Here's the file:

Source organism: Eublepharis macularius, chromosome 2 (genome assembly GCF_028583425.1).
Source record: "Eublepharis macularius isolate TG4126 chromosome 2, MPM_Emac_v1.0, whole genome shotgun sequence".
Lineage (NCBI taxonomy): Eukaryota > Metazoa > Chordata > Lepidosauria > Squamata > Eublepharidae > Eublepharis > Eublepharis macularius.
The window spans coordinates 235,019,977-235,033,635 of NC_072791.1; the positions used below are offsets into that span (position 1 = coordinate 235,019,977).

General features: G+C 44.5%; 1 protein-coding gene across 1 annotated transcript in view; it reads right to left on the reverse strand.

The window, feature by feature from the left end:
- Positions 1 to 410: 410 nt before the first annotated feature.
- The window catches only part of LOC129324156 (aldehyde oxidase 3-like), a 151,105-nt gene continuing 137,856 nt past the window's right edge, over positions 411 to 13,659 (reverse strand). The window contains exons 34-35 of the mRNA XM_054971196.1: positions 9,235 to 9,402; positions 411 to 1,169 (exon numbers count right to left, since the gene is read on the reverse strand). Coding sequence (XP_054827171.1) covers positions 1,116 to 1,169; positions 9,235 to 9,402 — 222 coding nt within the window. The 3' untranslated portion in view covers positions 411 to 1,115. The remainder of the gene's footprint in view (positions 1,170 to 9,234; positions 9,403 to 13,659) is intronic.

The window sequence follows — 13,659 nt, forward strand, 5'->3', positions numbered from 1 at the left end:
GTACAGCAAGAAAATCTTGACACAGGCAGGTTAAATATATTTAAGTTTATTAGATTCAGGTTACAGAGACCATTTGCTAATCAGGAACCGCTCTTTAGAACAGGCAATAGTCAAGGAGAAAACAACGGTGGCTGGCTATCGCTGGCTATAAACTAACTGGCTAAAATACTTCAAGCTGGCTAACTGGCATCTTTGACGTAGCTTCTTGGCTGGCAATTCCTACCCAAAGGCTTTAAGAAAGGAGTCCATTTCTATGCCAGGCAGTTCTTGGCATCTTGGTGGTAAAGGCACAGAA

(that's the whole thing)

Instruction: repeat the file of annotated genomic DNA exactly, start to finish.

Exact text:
Source organism: Eublepharis macularius, chromosome 2 (genome assembly GCF_028583425.1).
Source record: "Eublepharis macularius isolate TG4126 chromosome 2, MPM_Emac_v1.0, whole genome shotgun sequence".
Lineage (NCBI taxonomy): Eukaryota > Metazoa > Chordata > Lepidosauria > Squamata > Eublepharidae > Eublepharis > Eublepharis macularius.
The window spans coordinates 235,019,977-235,033,635 of NC_072791.1; the positions used below are offsets into that span (position 1 = coordinate 235,019,977).

General features: G+C 44.5%; 1 protein-coding gene across 1 annotated transcript in view; it reads right to left on the reverse strand.

The window, feature by feature from the left end:
- Positions 1 to 410: 410 nt before the first annotated feature.
- The window catches only part of LOC129324156 (aldehyde oxidase 3-like), a 151,105-nt gene continuing 137,856 nt past the window's right edge, over positions 411 to 13,659 (reverse strand). The window contains exons 34-35 of the mRNA XM_054971196.1: positions 9,235 to 9,402; positions 411 to 1,169 (exon numbers count right to left, since the gene is read on the reverse strand). Coding sequence (XP_054827171.1) covers positions 1,116 to 1,169; positions 9,235 to 9,402 — 222 coding nt within the window. The 3' untranslated portion in view covers positions 411 to 1,115. The remainder of the gene's footprint in view (positions 1,170 to 9,234; positions 9,403 to 13,659) is intronic.

The window sequence follows — 13,659 nt, forward strand, 5'->3', positions numbered from 1 at the left end:
GTACAGCAAGAAAATCTTGACACAGGCAGGTTAAATATATTTAAGTTTATTAGATTCAGGTTACAGAGACCATTTGCTAATCAGGAACCGCTCTTTAGAACAGGCAATAGTCAAGGAGAAAACAACGGTGGCTGGCTATCGCTGGCTATAAACTAACTGGCTAAAATACTTCAAGCTGGCTAACTGGCATCTTTGACGTAGCTTCTTGGCTGGCAATTCCTACCCAAAGGCTTTAAGAAAGGAGTCCATTTCTATGCCAGGCAGTTCTTGGCATCTTGGTGGTAAAGGCACAGAA